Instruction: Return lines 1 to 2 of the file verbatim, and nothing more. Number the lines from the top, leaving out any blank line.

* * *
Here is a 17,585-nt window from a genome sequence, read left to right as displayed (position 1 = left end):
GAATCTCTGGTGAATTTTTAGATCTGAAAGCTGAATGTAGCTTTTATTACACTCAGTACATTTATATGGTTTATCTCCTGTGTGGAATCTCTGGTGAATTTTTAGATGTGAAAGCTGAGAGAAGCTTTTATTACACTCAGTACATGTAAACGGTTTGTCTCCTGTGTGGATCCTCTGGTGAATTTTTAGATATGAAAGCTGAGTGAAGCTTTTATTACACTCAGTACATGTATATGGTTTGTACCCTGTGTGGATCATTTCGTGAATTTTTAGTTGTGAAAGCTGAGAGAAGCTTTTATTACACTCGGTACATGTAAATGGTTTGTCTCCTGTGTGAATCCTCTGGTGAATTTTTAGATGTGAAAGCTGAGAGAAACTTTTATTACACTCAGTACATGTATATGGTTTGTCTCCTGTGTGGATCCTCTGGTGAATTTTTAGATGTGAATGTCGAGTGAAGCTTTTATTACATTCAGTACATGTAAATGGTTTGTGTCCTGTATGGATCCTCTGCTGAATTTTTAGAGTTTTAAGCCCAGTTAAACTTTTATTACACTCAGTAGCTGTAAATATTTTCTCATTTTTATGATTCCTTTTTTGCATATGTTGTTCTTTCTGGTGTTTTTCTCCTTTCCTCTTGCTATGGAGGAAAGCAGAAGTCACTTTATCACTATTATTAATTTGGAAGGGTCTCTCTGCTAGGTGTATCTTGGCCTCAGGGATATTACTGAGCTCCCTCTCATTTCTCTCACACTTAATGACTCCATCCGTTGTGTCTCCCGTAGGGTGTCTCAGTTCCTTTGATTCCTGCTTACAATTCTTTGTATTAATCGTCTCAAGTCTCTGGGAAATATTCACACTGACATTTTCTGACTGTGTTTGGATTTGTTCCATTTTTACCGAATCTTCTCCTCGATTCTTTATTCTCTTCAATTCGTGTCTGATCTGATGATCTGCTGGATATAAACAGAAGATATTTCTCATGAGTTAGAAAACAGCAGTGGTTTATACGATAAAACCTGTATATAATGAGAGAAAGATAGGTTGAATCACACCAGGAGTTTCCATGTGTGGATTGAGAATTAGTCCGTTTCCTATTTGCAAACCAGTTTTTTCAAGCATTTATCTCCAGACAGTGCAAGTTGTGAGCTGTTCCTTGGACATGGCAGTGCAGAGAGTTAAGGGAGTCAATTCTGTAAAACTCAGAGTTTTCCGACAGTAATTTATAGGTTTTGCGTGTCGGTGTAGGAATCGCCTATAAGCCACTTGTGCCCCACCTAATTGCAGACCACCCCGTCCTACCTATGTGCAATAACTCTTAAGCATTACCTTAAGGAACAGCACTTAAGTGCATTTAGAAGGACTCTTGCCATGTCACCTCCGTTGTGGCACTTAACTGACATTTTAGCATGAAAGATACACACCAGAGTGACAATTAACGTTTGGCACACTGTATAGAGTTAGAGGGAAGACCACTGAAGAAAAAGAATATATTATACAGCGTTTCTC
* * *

Here is a 17,585-nt window from a genome sequence, read left to right as displayed (position 1 = left end):
GAATCTCTGGTGAATTTTTAGATCTGAAAGCTGAATGTAGCTTTTATTACACTCAGTACATTTATATGGTTTATCTCCTGTGTGGAATCTCTGGTGAATTTTTAGATGTGAAAGCTGAGAGAAGCTTTTATTACACTCAGTACATGTAAACGGTTTGTCTCCTGTGTGGATCCTCTGGTGAATTTTTAGATATGAAAGCTGAGTGAAGCTTTTATTACACTCAGTACATGTATATGGTTTGTACCCTGTGTGGATCATTTCGTGAATTTTTAGTTGTGAAAGCTGAGAGAAGCTTTTATTACACTCGGTACATGTAAATGGTTTGTCTCCTGTGTGAATCCTCTGGTGAATTTTTAGATGTGAAAGCTGAGAGAAACTTTTATTACACTCAGTACATGTATATGGTTTGTCTCCTGTGTGGATCCTCTGGTGAATTTTTAGATGTGAATGTCGAGTGAAGCTTTTATTACATTCAGTACATGTAAATGGTTTGTGTCCTGTATGGATCCTCTGCTGAATTTTTAGAGTTTTAAGCCCAGTTAAACTTTTATTACACTCAGTAGCTGTAAATATTTTCTCATTTTTATGATTCCTTTTTTGCATATGTTGTTCTTTCTGGTGTTTTTCTCCTTTCCTCTTGCTATGGAGGAAAGCAGAAGTCACTTTATCACTATTATTAATTTGGAAGGGTCTCTCTGCTAGGTGTATCTTGGCCTCAGGGATATTACTGAGCTCCCTCTCATTTCTCTCACACTTAATGACTCCATCCGTTGTGTCTCCCGTAGGGTGTCTCAGTTCCTTTGATTCCTGCTTACAATTCTTTGTATTAATCGTCTCAAGTCTCTGGGAAATATTCACACTGACATTTTCTGACTGTGTTTGGATTTGTTCCATTTTTACCGAATCTTCTCCTCGATTCTTTATTCTCTTCAATTCGTGTCTGATCTGATGATCTGCTGGATATAAACAGAAGATATTTCTCATGAGTTAGAAAACAGCAGTGGTTTATACGATAAAACCTGTATATAATGAGAGAAAGATAGGTTGAATCACACCAGGAGTTTCCATGTGTGGATTGAGAATTAGTCCGTTTCCTATTTGCAAACCAGTTTTTTCAAGCATTTATCTCCAGACAGTGCAAGTTGTGAGCTGTTCCTTGGACATGGCAGTGCAGAGAGTTAAGGGAGTCAATTCTGTAAAACTCAGAGTTTTCCGACAGTAATTTATAGGTTTTGCGTGTCGGTGTAGGAATCGCCTATAAGCCACTTGTGCCCCACCTAATTGCAGACCACCCCGTCCTACCTATGTGCAATAACTCTTAAGCATTACCTTAAGGAACAGCACTTAAGTGCATTTAGAAGGACTCTTGCCATGTCACCTCCGTTGTGGCACTTAACTGACATTTTAGCATGAAAGATACACACCAGAGTGACAATTAACGTTTGGCACACTGTATAGAGTTAGAGGGAAGACCACTGAAGAAAAAGAATATATTATACAGCGTTTCTC